Keep going with that arc from Arcturus and skip on to bluish Spica, the brightest star in Virgo. Spica is a pair of stars 250 light years away whose mutual tug from circling so close to each other means they are egg-shaped.
Now scan way to the upper right of Spica to find a backward question-mark pattern known as the Sickle of Leo. It is anchored by the bright star Regulus that lies 79 light years away.
In reality, Regulus is a quadruple system with some of the fainter companions visible in amateur telescopes. Leo is depicted as a resting lion facing west, with the sickle marking his forequarters and head, while the body stretches towards the left of that.
The area of sky to the upper right of Virgo sweeping through Coma Berenices is known as the realm of the galaxies. Spilling over into Ursa Major and Leo too, this region is sprinkled with a multitude of distant star cities. A telescope or large binoculars will allow you glimpse the brighter ones from a reasonably dark location.
All are smudges of light due to their great distance, but seeing a many billion star conurbation – some maybe hosting habitable planets – in the eyepiece is a humbling experience.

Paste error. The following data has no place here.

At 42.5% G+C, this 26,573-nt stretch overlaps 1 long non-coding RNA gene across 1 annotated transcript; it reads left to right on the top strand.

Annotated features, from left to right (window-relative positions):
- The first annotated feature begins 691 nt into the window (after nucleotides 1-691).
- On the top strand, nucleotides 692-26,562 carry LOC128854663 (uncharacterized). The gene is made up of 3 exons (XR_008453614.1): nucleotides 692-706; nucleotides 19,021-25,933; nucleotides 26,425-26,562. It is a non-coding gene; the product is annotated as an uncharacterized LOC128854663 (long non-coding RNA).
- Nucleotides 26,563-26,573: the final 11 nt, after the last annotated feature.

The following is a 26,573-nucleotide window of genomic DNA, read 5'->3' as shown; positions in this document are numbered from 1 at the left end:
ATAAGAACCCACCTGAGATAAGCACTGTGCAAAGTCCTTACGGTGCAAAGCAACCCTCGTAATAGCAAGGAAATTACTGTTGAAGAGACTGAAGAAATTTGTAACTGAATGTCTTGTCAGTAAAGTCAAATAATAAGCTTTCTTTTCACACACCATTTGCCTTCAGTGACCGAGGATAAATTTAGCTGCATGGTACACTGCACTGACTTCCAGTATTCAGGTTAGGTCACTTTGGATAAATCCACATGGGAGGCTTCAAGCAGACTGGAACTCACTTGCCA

Turn Left at Orion, by Br Guy Consolmagno and Dan Davis, is an excellent guide to finding showpiece galaxies, star clusters, and nebulae in a telescope. The beauty of the book is that it tells you exactly how these objects appear in your instrument rather than in photos.
C/2020 F8 (SWAN), a recent comet discovery, may be visible to the unaided eye from a dark site from mid-month but will be best seen as a stubby glow in binoculars. It can be found low in the northeast before dawn. The comet is a Southern Hemisphere object at present and putting on quite a show. See cometwatch.co.uk.
SpaceX plan their first crewed flight to the International Space Station on May 27th from the Kennedy Space Center, getting closer to Nasa’s long-term goal of return to flight from US soil. Two veteran former Nasa astronauts Doug Hurley and Bob Behnken are due to spend two weeks on the ISS with the current Expedition 63 crew before returning to Earth.
The station itself makes a series of passes in the morning sky at the beginning of May. The times change daily so that by the second half of the month it starts late-evening flyovers. A useful site to create predictions and charts for your location is heavens-above.com.
John Flannery (@theskybyeye) is a long-time amateur astronomer with a particular interest in astronomical history and sky phenomena observable with the unaided eye. He also produces an annual sky calendar and the thread at http://bit.ly/2s8OGJI will allow you download the 2020 edition. Fellow members of the Irish Astronomical Society organise many public outreach events during the year and volunteer during Open Nights at Dunsink Observatory.